In a span of four weeks with Eddie booking TV, CWF outdrew Jim Crockett Promotions on the weekend of 6/19/88 in the same town of Montgomery, Alabama.  Keep in mind that Crockett might have done a bigger house in dollars, but his guaranteed contracts made the show probably less profitable in comparison to CWF being on a shoestring budget. Using Jerry Lawler as an outsider with his AWA Title against Austin Idol drew a $10,000 house on 7/2/88 in Dothan, Alabama. The premise of Eddie putting up a $10,000 challenge became enough of a drawing card for the house shows. I remember Shane Douglas having a 35 minute match that got the whole building behind him in his attempt to get the money.


The undercards had plenty of talent that was getting their first big pushes to fill out the undercard. Bob Carter received a Sgt Slaughter gimmick that was probably patented after his Mid Atlantic run as a heel. He even got a Private in Mark Pyle [Mark Scarpa/Vincent Young in NWA]. Perennial TBS jobber in Alan Martin became the second tier heel manager & did a great job at it. Shane Douglas was continuing to learn in his formative years by working extended programs. Ken Wayne & Danny Davis became fresh again with their long running blood feud that culminated in a hair cut match. I thought Dirty White Boy & Dirty White Girl did an awesome job together. I recently watched some CWF & was amazed on what a great heel that Dirty White Girl was. I worked a brief program with her in mixed tag team matches as a baby face on my way out of the territory.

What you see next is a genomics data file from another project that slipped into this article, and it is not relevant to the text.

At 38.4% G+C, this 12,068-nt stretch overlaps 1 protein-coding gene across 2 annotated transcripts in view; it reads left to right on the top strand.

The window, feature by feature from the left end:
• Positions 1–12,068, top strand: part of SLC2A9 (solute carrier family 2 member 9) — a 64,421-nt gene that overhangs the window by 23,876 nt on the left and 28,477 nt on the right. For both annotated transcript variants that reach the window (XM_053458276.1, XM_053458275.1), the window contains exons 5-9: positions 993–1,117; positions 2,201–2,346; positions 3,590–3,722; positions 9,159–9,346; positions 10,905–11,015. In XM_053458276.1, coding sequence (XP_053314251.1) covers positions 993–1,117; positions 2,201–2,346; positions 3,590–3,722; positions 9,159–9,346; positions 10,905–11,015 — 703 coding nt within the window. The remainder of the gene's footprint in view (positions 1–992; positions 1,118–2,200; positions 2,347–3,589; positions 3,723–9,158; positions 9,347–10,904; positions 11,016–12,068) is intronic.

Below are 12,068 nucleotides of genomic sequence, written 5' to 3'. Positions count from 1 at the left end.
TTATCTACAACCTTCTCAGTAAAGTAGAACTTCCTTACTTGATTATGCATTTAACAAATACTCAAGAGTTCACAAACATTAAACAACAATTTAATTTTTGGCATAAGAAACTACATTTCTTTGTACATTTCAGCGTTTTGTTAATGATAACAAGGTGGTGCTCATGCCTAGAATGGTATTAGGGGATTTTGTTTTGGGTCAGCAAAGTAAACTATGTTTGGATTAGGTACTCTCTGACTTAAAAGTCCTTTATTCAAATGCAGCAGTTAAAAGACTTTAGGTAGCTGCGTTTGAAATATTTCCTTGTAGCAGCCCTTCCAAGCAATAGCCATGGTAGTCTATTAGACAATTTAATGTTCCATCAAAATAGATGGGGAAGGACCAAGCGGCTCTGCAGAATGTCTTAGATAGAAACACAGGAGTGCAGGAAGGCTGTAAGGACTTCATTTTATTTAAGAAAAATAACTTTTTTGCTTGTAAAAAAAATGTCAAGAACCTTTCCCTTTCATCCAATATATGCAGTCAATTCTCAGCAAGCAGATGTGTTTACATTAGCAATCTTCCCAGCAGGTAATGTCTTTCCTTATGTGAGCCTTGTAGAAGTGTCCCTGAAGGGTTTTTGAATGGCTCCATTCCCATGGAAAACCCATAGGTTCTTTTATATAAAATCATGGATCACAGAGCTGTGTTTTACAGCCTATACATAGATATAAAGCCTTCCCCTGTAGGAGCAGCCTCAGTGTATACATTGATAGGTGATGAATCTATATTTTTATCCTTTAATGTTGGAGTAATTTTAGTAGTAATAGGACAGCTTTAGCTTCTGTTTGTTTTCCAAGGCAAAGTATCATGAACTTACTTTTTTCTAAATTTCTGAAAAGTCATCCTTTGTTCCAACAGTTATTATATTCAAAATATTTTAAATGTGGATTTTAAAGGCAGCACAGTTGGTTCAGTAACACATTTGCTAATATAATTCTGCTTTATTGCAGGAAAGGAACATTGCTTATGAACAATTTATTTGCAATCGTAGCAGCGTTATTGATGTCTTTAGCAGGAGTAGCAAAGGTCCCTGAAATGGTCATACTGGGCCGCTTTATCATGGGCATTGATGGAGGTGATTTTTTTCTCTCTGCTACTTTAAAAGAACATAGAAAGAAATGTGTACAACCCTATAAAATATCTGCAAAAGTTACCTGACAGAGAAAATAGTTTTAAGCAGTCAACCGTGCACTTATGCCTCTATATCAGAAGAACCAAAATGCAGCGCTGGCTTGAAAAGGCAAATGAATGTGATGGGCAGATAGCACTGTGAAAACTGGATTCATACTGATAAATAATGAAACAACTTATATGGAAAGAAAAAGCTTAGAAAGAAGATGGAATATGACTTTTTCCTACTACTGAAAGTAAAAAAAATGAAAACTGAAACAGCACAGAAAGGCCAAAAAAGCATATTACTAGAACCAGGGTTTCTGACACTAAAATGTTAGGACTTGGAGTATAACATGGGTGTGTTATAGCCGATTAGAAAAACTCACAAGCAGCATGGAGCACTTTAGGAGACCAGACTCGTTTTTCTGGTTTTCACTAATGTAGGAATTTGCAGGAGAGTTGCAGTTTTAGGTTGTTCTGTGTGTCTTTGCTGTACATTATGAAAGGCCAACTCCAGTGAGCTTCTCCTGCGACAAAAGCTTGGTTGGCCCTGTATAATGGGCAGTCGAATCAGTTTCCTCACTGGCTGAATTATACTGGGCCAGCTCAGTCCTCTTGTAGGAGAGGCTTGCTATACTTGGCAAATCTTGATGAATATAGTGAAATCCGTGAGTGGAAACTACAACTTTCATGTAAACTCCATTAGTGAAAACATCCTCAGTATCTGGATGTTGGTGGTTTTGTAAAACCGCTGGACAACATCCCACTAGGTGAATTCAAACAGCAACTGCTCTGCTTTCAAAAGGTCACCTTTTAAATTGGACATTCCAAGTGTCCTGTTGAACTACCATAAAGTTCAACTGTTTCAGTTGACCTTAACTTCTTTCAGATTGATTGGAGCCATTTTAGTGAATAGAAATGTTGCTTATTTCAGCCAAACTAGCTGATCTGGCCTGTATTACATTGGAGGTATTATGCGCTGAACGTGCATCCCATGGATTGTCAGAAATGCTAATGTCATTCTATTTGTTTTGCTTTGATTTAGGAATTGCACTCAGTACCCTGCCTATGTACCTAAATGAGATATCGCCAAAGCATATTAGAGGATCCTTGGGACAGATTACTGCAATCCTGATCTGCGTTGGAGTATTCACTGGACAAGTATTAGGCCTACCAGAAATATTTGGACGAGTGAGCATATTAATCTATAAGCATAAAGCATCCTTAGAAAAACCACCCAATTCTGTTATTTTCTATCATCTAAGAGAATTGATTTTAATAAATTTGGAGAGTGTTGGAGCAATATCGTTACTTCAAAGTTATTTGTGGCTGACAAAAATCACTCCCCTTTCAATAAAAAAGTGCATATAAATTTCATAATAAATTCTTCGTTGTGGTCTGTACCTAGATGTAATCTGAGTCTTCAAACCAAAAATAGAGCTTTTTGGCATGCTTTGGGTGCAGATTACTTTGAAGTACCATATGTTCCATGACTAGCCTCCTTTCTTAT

Unfortunately it was very demoralizing for the talent that pay offs were very low at times. The territories were dying out & other territories like World Class, Florida, Memphis, & Central States had plenty of $50 pay offs that were being given out. The only possible cure for low pay offs was to bring up the houses or to use the TV to spring board yourself to employment at NWA, WWF, or Japan.


Eddie Gilbert’s booking stint in CWF would be short lived [5 months]. Eddie did provide entertaining TV that was a hybrid between Mid South/Memphis. He presented new story lines, fresh talent, compelling feuds, and increases in attendance. Unfortunately a plethora of conflicts would erupt between the owner & Eddie that would lead to his departure.


If anybody wants to watch CWF, I suggest visiting this site @ http://www.youtube.com/user/popculturestu#p/search & look up continental in the search engine


Eddie Gilbert will be honored this year at The Cauliflower Alley Club. You can get more information @ http://www.caulifloweralleyclub.org/2010/11/29/2011-family-award-the-gilberts/


I will have a part #2 for next week.


Missy Hyatt

1st. Lady Of Wrestling